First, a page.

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Hasil cari dari kata atau frase: To hold in play (0.01182 detik)
Found 1 items, similar to To hold in play.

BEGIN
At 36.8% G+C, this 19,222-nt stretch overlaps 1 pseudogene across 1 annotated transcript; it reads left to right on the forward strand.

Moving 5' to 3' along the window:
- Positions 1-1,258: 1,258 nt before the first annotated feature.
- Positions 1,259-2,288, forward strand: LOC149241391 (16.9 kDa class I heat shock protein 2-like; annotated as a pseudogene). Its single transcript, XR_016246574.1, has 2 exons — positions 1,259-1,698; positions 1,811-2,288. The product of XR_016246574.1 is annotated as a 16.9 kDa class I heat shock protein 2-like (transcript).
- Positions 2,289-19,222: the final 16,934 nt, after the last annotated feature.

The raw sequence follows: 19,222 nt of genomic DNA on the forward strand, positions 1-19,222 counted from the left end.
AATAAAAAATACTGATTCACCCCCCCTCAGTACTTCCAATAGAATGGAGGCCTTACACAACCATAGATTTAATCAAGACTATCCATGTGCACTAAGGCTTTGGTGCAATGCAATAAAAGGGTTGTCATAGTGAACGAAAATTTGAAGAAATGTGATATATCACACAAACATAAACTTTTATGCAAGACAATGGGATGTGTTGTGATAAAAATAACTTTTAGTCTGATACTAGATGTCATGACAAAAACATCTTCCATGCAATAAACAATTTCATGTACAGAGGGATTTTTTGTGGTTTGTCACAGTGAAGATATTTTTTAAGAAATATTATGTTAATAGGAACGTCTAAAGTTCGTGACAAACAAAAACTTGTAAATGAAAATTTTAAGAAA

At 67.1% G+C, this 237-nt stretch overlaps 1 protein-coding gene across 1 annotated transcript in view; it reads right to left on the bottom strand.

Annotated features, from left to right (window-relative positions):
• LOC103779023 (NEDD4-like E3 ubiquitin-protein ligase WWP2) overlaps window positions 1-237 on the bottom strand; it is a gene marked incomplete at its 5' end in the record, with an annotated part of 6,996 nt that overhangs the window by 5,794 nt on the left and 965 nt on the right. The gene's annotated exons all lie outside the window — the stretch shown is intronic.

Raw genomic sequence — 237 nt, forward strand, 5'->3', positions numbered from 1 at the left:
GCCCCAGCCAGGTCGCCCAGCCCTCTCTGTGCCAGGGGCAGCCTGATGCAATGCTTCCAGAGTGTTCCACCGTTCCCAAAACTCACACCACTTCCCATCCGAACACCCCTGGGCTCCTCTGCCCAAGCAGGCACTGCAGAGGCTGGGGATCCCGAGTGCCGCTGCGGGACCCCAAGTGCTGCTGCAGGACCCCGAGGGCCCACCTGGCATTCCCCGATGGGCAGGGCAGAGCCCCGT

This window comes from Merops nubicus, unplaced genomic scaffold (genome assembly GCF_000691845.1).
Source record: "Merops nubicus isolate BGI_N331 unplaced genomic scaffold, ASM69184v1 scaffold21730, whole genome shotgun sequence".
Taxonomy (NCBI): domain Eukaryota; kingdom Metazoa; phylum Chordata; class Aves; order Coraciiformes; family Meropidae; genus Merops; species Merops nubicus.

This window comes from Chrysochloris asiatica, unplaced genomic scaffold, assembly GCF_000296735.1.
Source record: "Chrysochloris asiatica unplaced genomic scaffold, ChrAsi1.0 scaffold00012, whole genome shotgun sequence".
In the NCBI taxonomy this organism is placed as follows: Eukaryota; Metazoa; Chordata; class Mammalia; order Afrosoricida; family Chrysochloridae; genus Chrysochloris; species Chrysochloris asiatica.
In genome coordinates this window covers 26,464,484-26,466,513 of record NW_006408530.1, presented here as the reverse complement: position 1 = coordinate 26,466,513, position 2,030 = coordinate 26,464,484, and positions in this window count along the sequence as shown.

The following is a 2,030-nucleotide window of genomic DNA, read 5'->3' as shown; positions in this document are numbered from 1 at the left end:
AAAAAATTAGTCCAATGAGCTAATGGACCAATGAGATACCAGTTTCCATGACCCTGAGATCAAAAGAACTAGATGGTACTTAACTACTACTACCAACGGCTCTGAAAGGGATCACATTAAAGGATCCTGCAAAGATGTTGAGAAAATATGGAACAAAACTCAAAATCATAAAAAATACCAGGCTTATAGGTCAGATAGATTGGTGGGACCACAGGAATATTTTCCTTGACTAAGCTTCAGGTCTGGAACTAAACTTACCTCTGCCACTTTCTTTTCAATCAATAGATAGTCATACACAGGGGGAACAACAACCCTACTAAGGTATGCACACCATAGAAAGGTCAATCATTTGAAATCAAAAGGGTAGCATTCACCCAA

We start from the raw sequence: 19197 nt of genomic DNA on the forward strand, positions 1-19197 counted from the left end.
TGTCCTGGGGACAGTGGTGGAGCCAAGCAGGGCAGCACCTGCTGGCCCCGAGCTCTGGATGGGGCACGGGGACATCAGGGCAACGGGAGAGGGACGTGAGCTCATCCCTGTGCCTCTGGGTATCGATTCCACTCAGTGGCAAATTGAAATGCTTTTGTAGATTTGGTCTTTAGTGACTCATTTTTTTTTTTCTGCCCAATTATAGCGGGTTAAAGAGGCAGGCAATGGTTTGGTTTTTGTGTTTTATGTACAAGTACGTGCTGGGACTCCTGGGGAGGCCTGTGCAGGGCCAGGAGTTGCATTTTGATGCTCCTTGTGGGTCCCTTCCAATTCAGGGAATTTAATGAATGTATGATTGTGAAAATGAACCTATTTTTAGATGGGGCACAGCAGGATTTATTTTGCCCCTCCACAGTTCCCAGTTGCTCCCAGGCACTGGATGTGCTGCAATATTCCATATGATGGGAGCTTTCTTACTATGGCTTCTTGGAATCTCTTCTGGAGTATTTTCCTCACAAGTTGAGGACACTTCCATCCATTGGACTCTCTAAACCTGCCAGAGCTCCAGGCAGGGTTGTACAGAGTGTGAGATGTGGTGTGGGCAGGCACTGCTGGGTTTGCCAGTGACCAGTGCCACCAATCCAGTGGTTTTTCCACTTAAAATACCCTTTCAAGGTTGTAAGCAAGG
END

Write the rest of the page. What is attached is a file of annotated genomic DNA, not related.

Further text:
English → English (gcide) Definition: To hold in play Hold \Hold\, v. t. [imp. & p. p. Held; p. pr. & vb. n. Holding. Holden, p. p., is obs. in elegant writing, though still used in legal language.] [OE. haldan, D. houden, OHG. hoten, Icel. halda, Dan. holde, Sw. h[*a]lla, Goth. haldan to feed, tend (the cattle); of unknown origin. Gf. Avast, Halt, Hod.] [1913 Webster] 1. To cause to remain in a given situation, position, or relation, within certain limits, or the like; to prevent from falling or escaping; to sustain; to restrain; to keep in the grasp; to retain. [1913 Webster] The loops held one curtain to another. --Ex. xxxvi. 12. [1913 Webster] Thy right hand shall hold me. --Ps. cxxxix. 10. [1913 Webster] They all hold swords, being expert in war. --Cant. iii. 8. [1913 Webster] In vain he seeks, that having can not hold. --Spenser. [1913 Webster] France, thou mayst hold a serpent by the tongue, . . . A fasting tiger safer by the tooth, Than keep in peace that hand which thou dost hold. --Shak. [1913 Webster] 2. To retain in one's keeping; to maintain possession of, or authority over; not to give up or relinquish; to keep; to defend. [1913 Webster] We mean to hold what anciently we claim Of deity or empire. --Milton. [1913 Webster] 3. To have; to possess; to be in possession of; to occupy; to derive title to; as, to hold office. [1913 Webster] This noble merchant held a noble house. --Chaucer. [1913 Webster] Of him to hold his seigniory for a yearly tribute. --Knolles. [1913 Webster] And now the strand, and now the plain, they held. --Dryden. [1913 Webster] 4. To impose restraint upon; to limit in motion or action; to bind legally or morally; to confine; to restrain. [1913 Webster] We can not hold mortality's strong hand. --Shak. [1913 Webster] Death! what do'st? O, hold thy blow. --Grashaw. [1913 Webster] He had not sufficient judgment and self-command to hold his tongue. --Macaulay. [1913 Webster] 5. To maintain in being or action; to carry on; to prosecute, as a course of conduct or an argument; to continue; to sustain. [1913 Webster] Hold not thy peace, and be not still. --Ps. lxxxiii. 1. [1913 Webster] Seedtime and harvest, heat and hoary frost, Shall hold their course. --Milton. [1913 Webster] 6. To prosecute, have, take, or join in, as something which is the result of united action; as to, hold a meeting, a festival, a session, etc.; hence, to direct and bring about officially; to conduct or preside at; as, the general held a council of war; a judge holds a court; a clergyman holds a service. [1913 Webster] I would hold more talk with thee. --Shak. [1913 Webster] 7. To receive and retain; to contain as a vessel; as, this pail holds milk; hence, to be able to receive and retain; to have capacity or containing power for. [1913 Webster] Broken cisterns that can hold no water. --Jer. ii. 13. [1913 Webster] One sees more devils than vast hell can hold. --Shak. [1913 Webster] 8. To accept, as an opinion; to be the adherent of, openly or privately; to persist in, as a purpose; to maintain; to sustain. [1913 Webster] Stand fast and hold the traditions which ye have been taught. --2 Thes. ii.15. [1913 Webster] But still he held his purpose to depart. --Dryden. [1913 Webster] 9. To consider; to regard; to esteem; to account; to think; to judge. [1913 Webster] I hold him but a fool. --Shak. [1913 Webster] I shall never hold that man my friend. --Shak. [1913 Webster] The Lord will not hold him guiltless that taketh his name in vain. --Ex. xx. 7. [1913 Webster] 10. To bear, carry, or manage; as he holds himself erect; he holds his head high. [1913 Webster] Let him hold his fingers thus. --Shak. [1913 Webster] To hold a wager, to lay or hazard a wager. --Swift. To hold forth, (a) v. t.to offer; to exhibit; to propose; to put forward. “The propositions which books hold forth and pretend to teach.” --Locke. (b) v. i. To talk at length; to harangue. To held in, to restrain; to curd. To hold in hand, to toy with; to keep in expectation; to have in one's power. [Obs.] [1913 Webster] O, fie! to receive favors, return falsehoods, And hold a lady in hand. --Beaw. & Fl. To hold in play, to keep under control; to dally with. --Macaulay. To hold off, to keep at a distance. To hold on, to hold in being, continuance or position; as, to hold a rider on. To hold one's day, to keep one's appointment. [Obs.] --Chaucer. To hold one's own. To keep good one's present condition absolutely or relatively; not to fall off, or to lose ground; as, a ship holds her own when she does not lose ground in a race or chase; a man holds his own when he does not lose strength or weight. To hold one's peace, to keep silence. To hold out. (a) To extend; to offer. “Fortune holds out these to you as rewards.” --B. Jonson. (b) To continue to do or to suffer; to endure. “He can not long hold out these pangs.” --Shak. To hold up. (a) To raise; to lift; as, hold up your head. (b) To support; to sustain. “He holds himself up in virtue.”--Sir P. Sidney. (c) To exhibit; to display; as, he was held up as an example. (d) To rein in; to check; to halt; as, hold up your horses. (e) to rob, usually at gunpoint; -- often with the demand to “hold up” the hands. (f) To delay. To hold water. (a) Literally, to retain water without leaking; hence (Fig.), to be whole, sound, consistent, without gaps or holes; -- commonly used in a negative sense; as, his statements will not hold water. [Colloq.] (b) (Naut.) To hold the oars steady in the water, thus checking the headway of a boat. [1913 Webster] Play \Play\, n. 1. Amusement; sport; frolic; gambols. [1913 Webster] 2. Any exercise, or series of actions, intended for amusement or diversion; a game. [1913 Webster] John naturally loved rough play. --Arbuthnot. [1913 Webster] 3. The act or practice of contending for victory, amusement, or a prize, as at dice, cards, or billiards; gaming; as, to lose a fortune in play. [1913 Webster] 4. Action; use; employment; exercise; practice; as, fair play; sword play; a play of wit. “The next who comes in play.” --Dryden. [1913 Webster] 5. A dramatic composition; a comedy or tragedy; a composition in which characters are represented by dialogue and action. [1913 Webster] A play ought to be a just image of human nature. --Dryden. [1913 Webster] 6. The representation or exhibition of a comedy or tragedy; as, he attends ever play. [1913 Webster] 7. Performance on an instrument of music. [1913 Webster] 8. Motion; movement, regular or irregular; as, the play of a wheel or piston; hence, also, room for motion; free and easy action. “To give them play, front and rear.” --Milton. [1913 Webster] The joints are let exactly into one another, that they have no play between them. --Moxon. [1913 Webster] 9. Hence, liberty of acting; room for enlargement or display; scope; as, to give full play to mirth. [1913 Webster] Play actor, an actor of dramas. --Prynne. Play debt, a gambling debt. --Arbuthnot. Play pleasure, idle amusement. [Obs.] --Bacon. A play upon words, the use of a word in such a way as to be capable of double meaning; punning. Play of colors, prismatic variation of colors. To bring into play, To come into play, to bring or come into use or exercise. To hold in play, to keep occupied or employed. [1913 Webster] I, with two more to help me, Will hold the foe in play. --Macaulay. [1913 Webster]